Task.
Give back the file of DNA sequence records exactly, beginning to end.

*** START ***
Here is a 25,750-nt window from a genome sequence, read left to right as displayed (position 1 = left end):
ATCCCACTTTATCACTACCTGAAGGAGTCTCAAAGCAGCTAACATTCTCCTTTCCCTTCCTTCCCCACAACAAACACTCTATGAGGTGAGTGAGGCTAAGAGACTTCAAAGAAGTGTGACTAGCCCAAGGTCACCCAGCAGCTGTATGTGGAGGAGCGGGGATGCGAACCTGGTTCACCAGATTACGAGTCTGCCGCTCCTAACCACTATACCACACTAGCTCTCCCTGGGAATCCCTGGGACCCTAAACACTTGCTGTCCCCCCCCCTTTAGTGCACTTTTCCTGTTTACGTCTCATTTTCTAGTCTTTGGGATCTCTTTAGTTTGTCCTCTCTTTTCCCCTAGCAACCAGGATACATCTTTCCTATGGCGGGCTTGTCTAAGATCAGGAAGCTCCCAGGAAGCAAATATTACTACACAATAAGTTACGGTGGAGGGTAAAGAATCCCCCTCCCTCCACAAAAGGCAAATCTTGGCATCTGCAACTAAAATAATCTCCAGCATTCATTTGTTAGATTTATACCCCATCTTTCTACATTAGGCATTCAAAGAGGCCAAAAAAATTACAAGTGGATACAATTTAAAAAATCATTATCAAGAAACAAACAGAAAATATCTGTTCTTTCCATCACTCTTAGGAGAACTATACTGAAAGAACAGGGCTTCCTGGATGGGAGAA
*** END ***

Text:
Here is a 25,750-nt window from a genome sequence, read left to right as displayed (position 1 = left end):
ATCCCACTTTATCACTACCTGAAGGAGTCTCAAAGCAGCTAACATTCTCCTTTCCCTTCCTTCCCCACAACAAACACTCTATGAGGTGAGTGAGGCTAAGAGACTTCAAAGAAGTGTGACTAGCCCAAGGTCACCCAGCAGCTGTATGTGGAGGAGCGGGGATGCGAACCTGGTTCACCAGATTACGAGTCTGCCGCTCCTAACCACTATACCACACTAGCTCTCCCTGGGAATCCCTGGGACCCTAAACACTTGCTGTCCCCCCCCCTTTAGTGCACTTTTCCTGTTTACGTCTCATTTTCTAGTCTTTGGGATCTCTTTAGTTTGTCCTCTCTTTTCCCCTAGCAACCAGGATACATCTTTCCTATGGCGGGCTTGTCTAAGATCAGGAAGCTCCCAGGAAGCAAATATTACTACACAATAAGTTACGGTGGAGGGTAAAGAATCCCCCTCCCTCCACAAAAGGCAAATCTTGGCATCTGCAACTAAAATAATCTCCAGCATTCATTTGTTAGATTTATACCCCATCTTTCTACATTAGGCATTCAAAGAGGCCAAAAAAATTACAAGTGGATACAATTTAAAAAATCATTATCAAGAAACAAACAGAAAATATCTGTTCTTTCCATCACTCTTAGGAGAACTATACTGAAAGAACAGGGCTTCCTGGATGGGAGAA